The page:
Before the developers answered the Blackowicz question with Halakhic law, the main challenge to B.J.’s heritage was his perfect white body. Blonde Hitler Youth hair, blue eyes, square jaw, subtle Texas drawl (ace acting Bloom), and hulking physique aren’t just incompatible with Jewish stereotypes, they’re antithetically Aryan. Combine that with an all-American (read: not-Jewish) heartland upbringing and Blazko seems every bit the Nazi superman ideal deconstructed to ironically bash the Reich. The term “Aryan Jew” is problematic, we reflexively reject it, and so we reflexively reject the blonde-haired Blazkowicz as a Jew. But the cat’s out of the bag, and our definitions need to change.
The subversive inversion of the white dudebro ubermensch power fantasy in Wolfenstein works because of Blazkowicz’s Jewishness, not in absence of it. He embodies something our racist definitions refuse as an enigma, both ubermensch and untermensch, though firmly in the camp of the drowned and the saved.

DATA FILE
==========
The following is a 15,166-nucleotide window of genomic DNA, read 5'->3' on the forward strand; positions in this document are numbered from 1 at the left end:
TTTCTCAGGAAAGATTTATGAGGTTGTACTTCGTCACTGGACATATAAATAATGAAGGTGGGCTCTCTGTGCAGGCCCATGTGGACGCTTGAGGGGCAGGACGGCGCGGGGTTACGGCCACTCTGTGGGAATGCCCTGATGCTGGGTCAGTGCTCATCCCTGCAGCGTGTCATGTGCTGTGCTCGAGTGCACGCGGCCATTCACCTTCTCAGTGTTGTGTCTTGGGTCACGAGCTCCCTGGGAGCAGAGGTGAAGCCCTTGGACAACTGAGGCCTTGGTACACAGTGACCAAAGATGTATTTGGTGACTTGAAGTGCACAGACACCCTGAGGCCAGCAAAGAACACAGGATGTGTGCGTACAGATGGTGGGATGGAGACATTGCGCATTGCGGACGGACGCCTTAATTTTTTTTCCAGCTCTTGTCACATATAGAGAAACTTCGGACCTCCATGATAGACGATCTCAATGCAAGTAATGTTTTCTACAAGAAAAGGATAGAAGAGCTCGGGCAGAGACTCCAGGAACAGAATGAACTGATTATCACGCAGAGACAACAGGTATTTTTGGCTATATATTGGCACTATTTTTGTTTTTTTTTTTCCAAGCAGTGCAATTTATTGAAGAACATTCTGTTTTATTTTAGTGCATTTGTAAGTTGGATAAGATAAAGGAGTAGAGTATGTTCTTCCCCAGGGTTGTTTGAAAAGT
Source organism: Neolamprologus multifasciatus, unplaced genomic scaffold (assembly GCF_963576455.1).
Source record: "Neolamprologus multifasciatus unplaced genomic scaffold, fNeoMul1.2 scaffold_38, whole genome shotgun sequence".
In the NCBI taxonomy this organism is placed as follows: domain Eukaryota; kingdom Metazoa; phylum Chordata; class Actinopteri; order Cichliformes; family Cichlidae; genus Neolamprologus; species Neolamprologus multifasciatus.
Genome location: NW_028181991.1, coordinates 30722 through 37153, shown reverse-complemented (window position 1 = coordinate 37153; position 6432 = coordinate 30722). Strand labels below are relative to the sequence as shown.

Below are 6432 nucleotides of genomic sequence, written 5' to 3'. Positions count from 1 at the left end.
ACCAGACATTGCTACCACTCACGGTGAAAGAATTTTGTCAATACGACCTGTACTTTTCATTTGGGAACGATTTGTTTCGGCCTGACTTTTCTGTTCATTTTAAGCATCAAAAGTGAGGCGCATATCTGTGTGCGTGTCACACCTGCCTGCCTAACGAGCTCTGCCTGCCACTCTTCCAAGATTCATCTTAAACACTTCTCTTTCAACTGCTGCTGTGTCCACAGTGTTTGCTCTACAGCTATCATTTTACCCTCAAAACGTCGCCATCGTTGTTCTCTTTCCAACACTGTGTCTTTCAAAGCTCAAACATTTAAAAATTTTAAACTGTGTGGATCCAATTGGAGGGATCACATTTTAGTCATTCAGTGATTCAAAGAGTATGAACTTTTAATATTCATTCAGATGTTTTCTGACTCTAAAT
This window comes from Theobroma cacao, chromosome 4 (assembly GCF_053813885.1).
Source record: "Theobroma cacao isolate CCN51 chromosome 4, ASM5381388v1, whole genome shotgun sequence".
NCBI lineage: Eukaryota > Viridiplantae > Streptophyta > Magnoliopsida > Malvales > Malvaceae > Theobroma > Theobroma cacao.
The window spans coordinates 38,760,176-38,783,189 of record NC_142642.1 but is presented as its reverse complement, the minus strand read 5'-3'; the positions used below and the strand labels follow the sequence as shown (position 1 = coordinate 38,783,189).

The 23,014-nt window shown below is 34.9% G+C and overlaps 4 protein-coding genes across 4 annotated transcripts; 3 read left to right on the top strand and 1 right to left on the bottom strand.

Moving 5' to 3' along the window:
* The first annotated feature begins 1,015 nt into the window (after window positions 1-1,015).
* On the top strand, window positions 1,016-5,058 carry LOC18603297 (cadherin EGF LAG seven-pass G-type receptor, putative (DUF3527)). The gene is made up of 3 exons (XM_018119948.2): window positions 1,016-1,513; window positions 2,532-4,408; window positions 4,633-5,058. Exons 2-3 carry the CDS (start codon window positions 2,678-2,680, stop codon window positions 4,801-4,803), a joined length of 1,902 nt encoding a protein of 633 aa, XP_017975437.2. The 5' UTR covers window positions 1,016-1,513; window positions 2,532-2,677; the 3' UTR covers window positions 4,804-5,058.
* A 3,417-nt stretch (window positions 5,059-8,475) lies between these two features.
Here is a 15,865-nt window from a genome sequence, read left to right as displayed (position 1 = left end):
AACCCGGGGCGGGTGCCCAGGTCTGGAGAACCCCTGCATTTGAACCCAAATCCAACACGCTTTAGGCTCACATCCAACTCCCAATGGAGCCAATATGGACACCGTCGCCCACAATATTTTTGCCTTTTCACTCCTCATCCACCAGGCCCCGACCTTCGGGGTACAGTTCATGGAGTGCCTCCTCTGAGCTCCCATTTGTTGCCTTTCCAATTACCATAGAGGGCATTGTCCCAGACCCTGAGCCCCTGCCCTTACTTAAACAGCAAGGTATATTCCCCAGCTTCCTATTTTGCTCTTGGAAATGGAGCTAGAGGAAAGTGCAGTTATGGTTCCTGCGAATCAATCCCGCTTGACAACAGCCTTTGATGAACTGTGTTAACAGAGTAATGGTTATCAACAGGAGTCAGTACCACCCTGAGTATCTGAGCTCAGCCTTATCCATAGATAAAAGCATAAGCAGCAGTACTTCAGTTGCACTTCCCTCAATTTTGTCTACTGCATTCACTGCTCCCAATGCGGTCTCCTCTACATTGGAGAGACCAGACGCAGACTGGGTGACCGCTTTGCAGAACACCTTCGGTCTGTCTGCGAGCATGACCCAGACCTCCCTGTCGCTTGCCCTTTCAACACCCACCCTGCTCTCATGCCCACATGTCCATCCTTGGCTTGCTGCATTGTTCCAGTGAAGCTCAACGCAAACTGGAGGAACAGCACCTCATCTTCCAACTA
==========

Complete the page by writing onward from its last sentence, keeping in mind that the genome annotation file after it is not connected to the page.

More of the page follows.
How did we get stuck with these racist definitions? All stereotypes are based in some historical curio then twisted into abomination, but they don’t propagate if challenged with more diverse representation.
Videogame casts are more diverse than ever, but characters themselves are often stereotypical or superficial. This is as true of Jewish characters as any other. Interesting stories are being told, but they’re all in the same stereotypical vein. We’ve seen nuanced examples of the Ashkenazi-American experience, but that’s about it.